The law of diminishing marginal utility explains that as a person consumes an item or a product, the satisfaction or utility that they derive from the product wanes as they consume more and more of that product. For example, an individual might buy a certain type of chocolate for a while. Soon, they may buy less and choose another type of chocolate or buy cookies instead because the satisfaction they were initially getting from the chocolate is diminishing.

In economics, the law of diminishing marginal utility states that the marginal utility of a good or service declines as more of it is consumed by an individual. Economic actors receive less and less satisfaction from consuming incremental amounts of a good.

Key Takeaways

  • The law of diminishing marginal utility explains that as a person consumes an item or a product, the satisfaction (utility) that they derive from the product wanes as they consume more and more of that product.
  • Demand curves are downward-sloping in microeconomic models since each additional unit of a good or service is put toward a less valuable use.
  • Marketers use the law of diminishing marginal utility because they want to keep marginal utility high for products that they sell.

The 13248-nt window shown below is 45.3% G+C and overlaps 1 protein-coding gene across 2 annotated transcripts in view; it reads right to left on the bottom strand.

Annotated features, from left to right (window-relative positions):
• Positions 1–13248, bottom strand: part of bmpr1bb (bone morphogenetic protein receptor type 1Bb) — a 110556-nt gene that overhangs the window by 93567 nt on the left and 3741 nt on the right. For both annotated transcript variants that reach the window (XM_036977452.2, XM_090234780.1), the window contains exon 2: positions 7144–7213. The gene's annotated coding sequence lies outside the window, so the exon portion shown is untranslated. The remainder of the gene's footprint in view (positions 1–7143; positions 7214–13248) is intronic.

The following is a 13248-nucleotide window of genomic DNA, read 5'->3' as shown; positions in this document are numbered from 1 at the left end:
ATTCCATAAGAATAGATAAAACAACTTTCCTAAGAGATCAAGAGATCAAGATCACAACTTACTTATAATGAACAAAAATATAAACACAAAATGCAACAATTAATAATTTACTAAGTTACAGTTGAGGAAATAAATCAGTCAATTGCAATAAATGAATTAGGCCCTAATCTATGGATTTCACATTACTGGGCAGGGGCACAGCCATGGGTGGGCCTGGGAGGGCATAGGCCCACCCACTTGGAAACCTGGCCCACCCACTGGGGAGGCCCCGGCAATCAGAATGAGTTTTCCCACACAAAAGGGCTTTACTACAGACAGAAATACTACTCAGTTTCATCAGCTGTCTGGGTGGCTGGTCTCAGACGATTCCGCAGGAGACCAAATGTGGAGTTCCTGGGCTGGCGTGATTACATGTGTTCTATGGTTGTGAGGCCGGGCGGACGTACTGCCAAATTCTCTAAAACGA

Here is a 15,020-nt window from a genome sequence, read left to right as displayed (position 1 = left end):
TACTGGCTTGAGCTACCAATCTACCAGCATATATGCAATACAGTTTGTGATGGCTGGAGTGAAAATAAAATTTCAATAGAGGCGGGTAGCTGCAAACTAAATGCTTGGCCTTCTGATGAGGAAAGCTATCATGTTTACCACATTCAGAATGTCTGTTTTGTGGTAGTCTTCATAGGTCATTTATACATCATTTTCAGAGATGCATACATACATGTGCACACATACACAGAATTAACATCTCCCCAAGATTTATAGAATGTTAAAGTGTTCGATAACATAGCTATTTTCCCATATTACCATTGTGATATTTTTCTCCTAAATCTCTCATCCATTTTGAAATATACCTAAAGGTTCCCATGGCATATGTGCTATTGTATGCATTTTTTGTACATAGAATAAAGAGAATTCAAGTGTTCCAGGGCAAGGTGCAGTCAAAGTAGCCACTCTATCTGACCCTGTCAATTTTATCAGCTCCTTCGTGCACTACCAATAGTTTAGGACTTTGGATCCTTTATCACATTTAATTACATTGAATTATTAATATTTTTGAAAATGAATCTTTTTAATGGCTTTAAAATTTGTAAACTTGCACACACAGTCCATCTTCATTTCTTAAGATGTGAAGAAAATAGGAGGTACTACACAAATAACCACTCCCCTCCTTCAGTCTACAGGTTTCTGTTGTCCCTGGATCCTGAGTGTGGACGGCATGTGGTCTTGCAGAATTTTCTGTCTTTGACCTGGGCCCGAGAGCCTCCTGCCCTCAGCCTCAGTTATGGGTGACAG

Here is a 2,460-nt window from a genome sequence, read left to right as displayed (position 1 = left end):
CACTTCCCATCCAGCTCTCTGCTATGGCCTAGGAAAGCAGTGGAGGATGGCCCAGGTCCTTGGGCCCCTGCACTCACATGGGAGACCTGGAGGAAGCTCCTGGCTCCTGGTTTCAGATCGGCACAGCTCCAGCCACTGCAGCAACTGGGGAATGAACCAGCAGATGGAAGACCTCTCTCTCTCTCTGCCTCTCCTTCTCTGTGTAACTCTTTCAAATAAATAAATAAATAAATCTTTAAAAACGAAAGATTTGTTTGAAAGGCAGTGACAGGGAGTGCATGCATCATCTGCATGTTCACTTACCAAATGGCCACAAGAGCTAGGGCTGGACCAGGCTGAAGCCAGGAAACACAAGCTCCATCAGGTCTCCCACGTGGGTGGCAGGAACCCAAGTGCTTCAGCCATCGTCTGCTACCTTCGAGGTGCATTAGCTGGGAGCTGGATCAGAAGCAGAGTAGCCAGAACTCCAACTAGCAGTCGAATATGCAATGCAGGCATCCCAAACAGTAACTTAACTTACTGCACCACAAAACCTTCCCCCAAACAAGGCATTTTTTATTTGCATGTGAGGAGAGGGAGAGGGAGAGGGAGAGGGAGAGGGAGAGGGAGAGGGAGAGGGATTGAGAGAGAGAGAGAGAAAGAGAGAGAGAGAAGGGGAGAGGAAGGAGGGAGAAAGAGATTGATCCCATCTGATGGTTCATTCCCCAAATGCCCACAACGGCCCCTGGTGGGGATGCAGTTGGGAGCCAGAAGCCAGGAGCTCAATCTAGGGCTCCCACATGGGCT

Law Of Diminishing Marginal Utility

Understanding the Law of Diminishing Marginal Utility

Whenever an individual interacts or consumes an economic good, that individual acts in a way that demonstrates the order in which they value the use of that good. Thus, the first unit that is consumed satisfies the consumers greatest need. The second unit satisfies results in a lesser amount of satisfaction. and so on.

As another example, consider an individual on a deserted island who finds a case of bottled water that washes ashore. That person might drink the first bottle indicating that satisfying their thirst was the most important use of the water. The individual might bathe themselves with the second bottle, or they might decide to save it for later.

If they save it for later, this indicates that the person values the future use of the water more than bathing today, but still less than the immediate quenching of their thirst. This is called ordinal time preference. This concept helps explain savings and investing versus current consumption and spending.

The example above also helps to explain why demand curves are downward-sloping in microeconomic models since each additional unit of a good or service is put toward a less valuable use.

The Law and Marketing

Marketers use the law of diminishing marginal utility because they want to keep marginal utility high for products that they sell. A product is consumed because it provides satisfaction, but too much of a product might mean that the marginal utility reaches zero because consumers have had enough of a product and are satiated. Of course, marginal utility depends on the consumer and the product being consumed.

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